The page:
YCISS to explore Arctic sovereignty and governance

The York Centre for International & Security Studies (YCISS) along with the Canadian International Council (CIC) will explore the political issues facing the Arctic at an upcoming discussion, titled "Canada and the Arctic: A Panel Discussion on Arctic Sovereignty", on Thursday, March 6.

The debate, part of the YCISS Contemporary Dilemmas in Canadian Security series, will take place from 7 to 9pm at the Marriott Bloor-Yorkville, 90 Bloor St. East, Toronto. Admission is free.

A leading Canadian expert on Arctic sovereignty, Michael Byers (right), a professor at the University of British Columbia and the Canada Research Chair in Global Politics and  International Law, will open the discussion with a talk about the current issues plaguing the Arctic. Byers is the author of the recently-published book Intent for a Nation: What is Canada For? (Douglas & McIntyre, 2007) and War Law: Understanding International Law and Armed Conflict (Douglas & McIntyre, 2005).

The pressures of environmental change and increasing economic activity is affecting sovereignty and governance in the Arctic, which has led to debates amongst states, multinational corporations and northern communities about how this region should be managed. Canada’s position is that it has sovereignty over the Northwest Passage and it is investing heavily in military resources to demonstrate it has control.

York political science professor Martin Shadwick, a well-known scholar of Canada’s defence and security policy and a research associate with YCISS, will debate the issues raised by Byers.

"There are basically three main issues – sovereignty, security and stewardship, with protection of the ecosystem falling under stewardship. These three issues have been around for quite some time, but they come into the public consciousness in a cyclical way," says Shadwick. "The media attracts attention to these issues and that rankles Canadian nerves. You get a flurry of responses from government, then the topic goes back into hibernation, and sovereignty, security and stewardship get lost in the shuffle. This happens every 10 to 15 years."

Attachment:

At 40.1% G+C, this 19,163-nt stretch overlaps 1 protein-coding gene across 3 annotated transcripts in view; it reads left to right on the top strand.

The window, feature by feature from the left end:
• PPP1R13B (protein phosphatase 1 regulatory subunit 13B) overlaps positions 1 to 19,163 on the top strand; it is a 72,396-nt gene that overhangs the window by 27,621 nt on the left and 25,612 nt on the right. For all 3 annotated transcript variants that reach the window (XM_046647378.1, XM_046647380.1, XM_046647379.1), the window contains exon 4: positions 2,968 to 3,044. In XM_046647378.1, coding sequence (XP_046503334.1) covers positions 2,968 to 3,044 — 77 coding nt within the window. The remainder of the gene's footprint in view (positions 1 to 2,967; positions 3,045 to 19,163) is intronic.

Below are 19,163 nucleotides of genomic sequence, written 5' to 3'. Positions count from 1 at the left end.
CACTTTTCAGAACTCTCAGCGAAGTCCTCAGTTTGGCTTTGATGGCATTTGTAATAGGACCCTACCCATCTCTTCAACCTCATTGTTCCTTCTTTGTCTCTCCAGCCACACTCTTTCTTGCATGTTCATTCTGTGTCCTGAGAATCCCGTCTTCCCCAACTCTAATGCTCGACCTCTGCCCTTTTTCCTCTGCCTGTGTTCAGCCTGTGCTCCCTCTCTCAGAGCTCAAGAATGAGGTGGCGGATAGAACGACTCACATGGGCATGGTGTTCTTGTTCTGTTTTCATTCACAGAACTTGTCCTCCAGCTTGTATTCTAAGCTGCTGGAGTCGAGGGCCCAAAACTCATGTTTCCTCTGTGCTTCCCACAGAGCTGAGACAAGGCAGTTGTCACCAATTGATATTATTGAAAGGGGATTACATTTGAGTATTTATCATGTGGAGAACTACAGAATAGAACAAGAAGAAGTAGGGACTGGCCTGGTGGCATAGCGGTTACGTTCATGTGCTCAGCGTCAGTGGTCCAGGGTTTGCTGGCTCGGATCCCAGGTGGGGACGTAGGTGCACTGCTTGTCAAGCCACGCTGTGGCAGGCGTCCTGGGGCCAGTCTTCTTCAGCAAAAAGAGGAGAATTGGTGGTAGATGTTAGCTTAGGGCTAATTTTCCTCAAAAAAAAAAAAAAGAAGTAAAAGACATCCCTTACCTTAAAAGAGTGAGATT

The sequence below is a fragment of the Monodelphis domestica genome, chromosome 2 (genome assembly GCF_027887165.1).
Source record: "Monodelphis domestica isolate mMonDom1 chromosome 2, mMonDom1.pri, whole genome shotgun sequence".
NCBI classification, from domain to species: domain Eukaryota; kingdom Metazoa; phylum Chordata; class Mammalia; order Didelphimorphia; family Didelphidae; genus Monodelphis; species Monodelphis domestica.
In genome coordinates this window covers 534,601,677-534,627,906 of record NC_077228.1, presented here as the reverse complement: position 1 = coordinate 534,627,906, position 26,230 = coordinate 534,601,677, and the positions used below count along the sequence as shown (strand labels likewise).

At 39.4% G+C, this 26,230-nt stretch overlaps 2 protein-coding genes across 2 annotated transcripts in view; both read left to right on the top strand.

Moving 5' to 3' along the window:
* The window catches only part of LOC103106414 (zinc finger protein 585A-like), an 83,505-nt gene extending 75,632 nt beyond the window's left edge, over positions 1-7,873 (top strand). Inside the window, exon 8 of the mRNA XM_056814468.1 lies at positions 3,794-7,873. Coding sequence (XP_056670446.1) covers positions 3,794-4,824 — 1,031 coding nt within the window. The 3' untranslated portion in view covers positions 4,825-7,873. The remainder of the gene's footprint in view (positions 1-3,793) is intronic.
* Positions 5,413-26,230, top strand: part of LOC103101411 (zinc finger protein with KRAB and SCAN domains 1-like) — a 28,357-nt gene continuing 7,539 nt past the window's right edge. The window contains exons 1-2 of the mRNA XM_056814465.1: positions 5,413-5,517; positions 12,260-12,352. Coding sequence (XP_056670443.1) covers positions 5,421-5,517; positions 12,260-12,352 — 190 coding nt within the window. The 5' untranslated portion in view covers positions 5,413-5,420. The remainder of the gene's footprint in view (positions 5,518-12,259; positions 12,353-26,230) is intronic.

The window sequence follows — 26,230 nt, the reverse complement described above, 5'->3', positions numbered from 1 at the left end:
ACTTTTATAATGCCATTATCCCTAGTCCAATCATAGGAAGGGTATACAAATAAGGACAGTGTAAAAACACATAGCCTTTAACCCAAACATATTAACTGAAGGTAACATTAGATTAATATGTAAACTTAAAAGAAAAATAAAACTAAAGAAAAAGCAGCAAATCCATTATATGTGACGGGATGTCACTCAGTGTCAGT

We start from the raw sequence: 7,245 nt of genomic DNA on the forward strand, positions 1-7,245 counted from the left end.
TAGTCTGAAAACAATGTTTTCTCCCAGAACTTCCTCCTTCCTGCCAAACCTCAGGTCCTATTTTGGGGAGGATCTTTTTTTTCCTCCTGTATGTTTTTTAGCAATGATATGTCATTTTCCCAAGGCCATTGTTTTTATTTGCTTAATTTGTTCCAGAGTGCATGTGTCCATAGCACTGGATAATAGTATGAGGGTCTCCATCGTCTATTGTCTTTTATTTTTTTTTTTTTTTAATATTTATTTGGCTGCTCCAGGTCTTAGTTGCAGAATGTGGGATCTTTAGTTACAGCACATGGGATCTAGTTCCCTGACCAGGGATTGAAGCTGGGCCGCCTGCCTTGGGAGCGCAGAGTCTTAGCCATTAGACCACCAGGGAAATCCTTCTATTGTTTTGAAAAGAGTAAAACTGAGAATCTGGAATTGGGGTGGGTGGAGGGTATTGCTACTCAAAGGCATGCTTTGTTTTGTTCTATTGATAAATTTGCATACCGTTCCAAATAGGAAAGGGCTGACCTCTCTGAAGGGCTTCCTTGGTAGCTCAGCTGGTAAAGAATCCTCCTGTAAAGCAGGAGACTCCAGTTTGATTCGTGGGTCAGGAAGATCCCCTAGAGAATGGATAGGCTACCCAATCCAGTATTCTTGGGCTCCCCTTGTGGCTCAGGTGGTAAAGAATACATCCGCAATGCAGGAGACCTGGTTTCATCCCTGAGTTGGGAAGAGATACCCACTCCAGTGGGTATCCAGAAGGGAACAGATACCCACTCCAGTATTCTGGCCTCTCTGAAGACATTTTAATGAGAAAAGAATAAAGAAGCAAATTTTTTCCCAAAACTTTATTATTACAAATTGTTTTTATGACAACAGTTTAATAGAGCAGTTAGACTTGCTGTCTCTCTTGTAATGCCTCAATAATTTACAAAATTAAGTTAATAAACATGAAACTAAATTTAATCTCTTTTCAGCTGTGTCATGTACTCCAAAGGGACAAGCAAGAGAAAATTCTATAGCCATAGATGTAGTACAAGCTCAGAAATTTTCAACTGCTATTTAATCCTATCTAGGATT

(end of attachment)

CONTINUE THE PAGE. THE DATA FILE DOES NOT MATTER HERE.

With the continued threat of global warming, Shadwick says those issues can no longer be pushed aside. "A lot of these are old issues, but their importance and magnitude are that much greater today and we can’t afford to sit on the sidelines. We need to ask, how are we going to use or not use the military or other government departments, and where will the First Nation’s people fit in because they are going to feel the effects first."

That is where the debate comes in, deciding how to tackle these issues, from sticking a Canada Post mailbox in the Arctic to signal sovereignty to using a surveillance satellite. "It becomes how to best do these three things and how much can be done unilaterally or multi-laterally. Some say we should put substantial investment in the military. Others say that’s not the way to go as it would militarize the Arctic," says Shadwick.

Either way, Shadwick says something has to be done now and the whole of government, including territorial governments and First Nation’s people need to be involved. The government needs to come up with a short-, medium- and long-term plan.

"The conference gives us the opportunity to air these issues and debate the pros and cons of them," he says.

Shadwick is the former editor of Canadian Defence Quarterly. He is particularly interested in the military and Canadian society, strategic studies, and the relationship between the military and non-military roles of the Canadian Armed Forces such as search and rescue, disaster relief and fisheries protection.

Representatives of the federal government will also join the discussion.

YCISS considers this an important debate that will have a long-lasting impact on Canada’s place in the world. A question and answer session will follow.

An organized research unit, YCISS is also a Department of National Defence Security & Defence Forum (SDF) Centre of Expertise which strives to take an expansive view of the nature of security in the contemporary world.

CIC is a non-partisan, nationwide council established to strengthen Canada’s role in international affairs. It aims to advance research and dialogue on international affairs issues by supporting a Canadian foreign policy network that crosses academic disciplines, policy areas and economic sectors.

For more information, visit the YCISS Web site.